Although his services cost $2,200, Low noted in the same email that the university’s usual $90 application fee is waived for students who apply through him.

David sent a total of $15,000 to Concordia by bank transfer. Low’s $2,200 fee was withdrawn from that amount, either by the university or by Low himself.

As far as he knows, David said, “Every student who comes from China pays their fee to Peter Low. Everybody.”

Peter Low is listed as the director of the Concordia China Student Recruitment Partner Program on the university’s website for that program.

“Low is an actual authorized recruitment agent of Concordia University. The nature of his contract, we’re not quite sure of,” explained Walter Tom, coordinator of the Concordia Student Union’s Legal Clinic.

“[The CSU’s Housing and Job Bank] had contacted the university as well, and the university said, ‘Yeah, we know Peter Low.’ And then HoJo asked, ‘Well, do you know what he’s doing?’ And then very quickly it was, ‘We’ll call you back.’”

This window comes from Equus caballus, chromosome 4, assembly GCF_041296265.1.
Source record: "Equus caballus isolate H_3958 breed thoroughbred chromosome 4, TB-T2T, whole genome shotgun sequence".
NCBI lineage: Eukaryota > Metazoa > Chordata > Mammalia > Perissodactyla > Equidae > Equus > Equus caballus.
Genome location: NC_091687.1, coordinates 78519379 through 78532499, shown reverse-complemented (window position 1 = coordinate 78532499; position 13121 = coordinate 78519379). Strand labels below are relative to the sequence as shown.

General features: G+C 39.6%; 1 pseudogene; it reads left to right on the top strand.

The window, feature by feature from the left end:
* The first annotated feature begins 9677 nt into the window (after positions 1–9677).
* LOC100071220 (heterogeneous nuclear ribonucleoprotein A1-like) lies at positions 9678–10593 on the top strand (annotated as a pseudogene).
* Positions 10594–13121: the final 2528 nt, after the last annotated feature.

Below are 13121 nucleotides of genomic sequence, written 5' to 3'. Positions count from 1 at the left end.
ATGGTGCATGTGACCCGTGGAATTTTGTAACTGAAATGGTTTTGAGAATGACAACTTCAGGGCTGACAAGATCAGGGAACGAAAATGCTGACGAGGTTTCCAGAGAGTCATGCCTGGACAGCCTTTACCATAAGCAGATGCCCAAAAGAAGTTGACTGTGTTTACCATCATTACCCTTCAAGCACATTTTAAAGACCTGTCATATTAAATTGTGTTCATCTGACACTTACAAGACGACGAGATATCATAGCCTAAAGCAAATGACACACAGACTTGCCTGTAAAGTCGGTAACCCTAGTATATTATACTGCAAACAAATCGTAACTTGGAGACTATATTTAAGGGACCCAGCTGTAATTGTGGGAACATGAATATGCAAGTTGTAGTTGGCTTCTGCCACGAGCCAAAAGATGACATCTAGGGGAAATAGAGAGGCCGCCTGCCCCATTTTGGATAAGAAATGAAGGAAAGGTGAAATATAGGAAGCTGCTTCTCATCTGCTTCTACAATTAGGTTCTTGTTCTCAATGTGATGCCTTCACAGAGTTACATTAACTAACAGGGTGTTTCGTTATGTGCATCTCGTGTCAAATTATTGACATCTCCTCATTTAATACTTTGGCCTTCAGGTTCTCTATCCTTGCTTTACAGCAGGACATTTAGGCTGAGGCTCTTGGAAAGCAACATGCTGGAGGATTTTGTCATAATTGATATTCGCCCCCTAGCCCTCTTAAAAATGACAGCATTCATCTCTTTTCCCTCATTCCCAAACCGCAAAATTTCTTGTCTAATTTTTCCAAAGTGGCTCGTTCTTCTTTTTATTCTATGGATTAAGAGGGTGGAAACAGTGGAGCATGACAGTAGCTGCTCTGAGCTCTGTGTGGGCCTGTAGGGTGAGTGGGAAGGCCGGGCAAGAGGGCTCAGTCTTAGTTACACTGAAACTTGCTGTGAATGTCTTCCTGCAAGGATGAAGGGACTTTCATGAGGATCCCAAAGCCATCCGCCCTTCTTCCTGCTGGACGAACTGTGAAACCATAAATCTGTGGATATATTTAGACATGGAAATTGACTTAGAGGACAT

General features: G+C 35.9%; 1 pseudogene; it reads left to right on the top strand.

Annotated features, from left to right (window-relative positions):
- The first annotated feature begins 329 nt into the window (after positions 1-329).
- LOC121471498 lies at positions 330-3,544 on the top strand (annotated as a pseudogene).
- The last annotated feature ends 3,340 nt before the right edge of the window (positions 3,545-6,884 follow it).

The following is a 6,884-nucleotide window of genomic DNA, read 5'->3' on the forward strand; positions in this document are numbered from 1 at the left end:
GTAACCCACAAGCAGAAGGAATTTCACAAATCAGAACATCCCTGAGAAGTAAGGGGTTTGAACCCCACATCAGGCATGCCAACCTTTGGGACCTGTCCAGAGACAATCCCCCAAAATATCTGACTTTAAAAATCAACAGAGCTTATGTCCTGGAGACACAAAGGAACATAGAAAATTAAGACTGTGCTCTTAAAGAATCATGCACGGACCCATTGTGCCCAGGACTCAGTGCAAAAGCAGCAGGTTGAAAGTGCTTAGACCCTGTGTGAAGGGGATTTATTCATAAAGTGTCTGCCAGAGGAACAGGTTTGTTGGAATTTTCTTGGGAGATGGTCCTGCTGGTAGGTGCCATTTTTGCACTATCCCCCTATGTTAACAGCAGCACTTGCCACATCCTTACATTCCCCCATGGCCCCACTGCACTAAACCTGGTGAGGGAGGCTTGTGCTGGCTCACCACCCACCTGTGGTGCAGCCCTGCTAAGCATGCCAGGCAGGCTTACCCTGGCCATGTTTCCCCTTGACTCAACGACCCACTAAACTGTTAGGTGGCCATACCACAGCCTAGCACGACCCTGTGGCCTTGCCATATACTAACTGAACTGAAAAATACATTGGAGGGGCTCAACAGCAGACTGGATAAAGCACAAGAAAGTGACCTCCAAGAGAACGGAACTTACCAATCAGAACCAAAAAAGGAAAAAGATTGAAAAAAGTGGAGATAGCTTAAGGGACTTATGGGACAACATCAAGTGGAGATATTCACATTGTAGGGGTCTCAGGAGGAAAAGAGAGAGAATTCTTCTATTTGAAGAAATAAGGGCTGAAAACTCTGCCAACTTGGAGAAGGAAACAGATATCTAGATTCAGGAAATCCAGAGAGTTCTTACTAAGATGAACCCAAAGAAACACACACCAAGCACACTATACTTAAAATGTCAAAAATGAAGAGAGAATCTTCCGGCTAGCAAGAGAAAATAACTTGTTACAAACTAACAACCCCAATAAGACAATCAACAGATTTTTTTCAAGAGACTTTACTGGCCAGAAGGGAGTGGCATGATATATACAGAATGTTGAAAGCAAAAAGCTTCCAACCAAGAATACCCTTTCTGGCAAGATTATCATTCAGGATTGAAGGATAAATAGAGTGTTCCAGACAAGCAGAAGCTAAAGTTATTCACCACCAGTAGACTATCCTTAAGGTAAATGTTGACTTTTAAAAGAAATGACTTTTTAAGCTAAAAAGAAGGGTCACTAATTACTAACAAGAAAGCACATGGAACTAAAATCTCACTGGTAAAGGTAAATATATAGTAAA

An administrator in Concordia’s recruitment department confirmed that Low is a contracted employee of Concordia. He also confirmed that immigration consulting is part of Low’s contract.

“Part of the service they provide is the application process for both the Canadian immigration work as well as the [Quebec Acceptance Certificate],” which all international students must have to study in Quebec.

This work is done through Orchard Consultants Ltd., a company run by Low and registered to a residential address in Burnaby, BC. Calls made on Monday to numbers associated with the company were not answered.

Concordia spokeswoman Chris Mota explained that Peter Low “coordinates the work with the licensed agents in China.” Those agents help students with their applications for study permits and provincial and federal immigration permits.

“We aren’t in a position to know the specifics of licensing requirements in China,” she said, adding that the university did understand that in order to be licensed to work in China, a person must live in and be a citizen of that country.

While he was back in China, David said the agency told him he would have to live in a homestay for at least two months. Before he arrived, Orchard sent him a document describing the pleasant homestay he would be living in.

But when he was dropped off at the homestay on Monkland Ave., it became apparent that none of the information was accurate.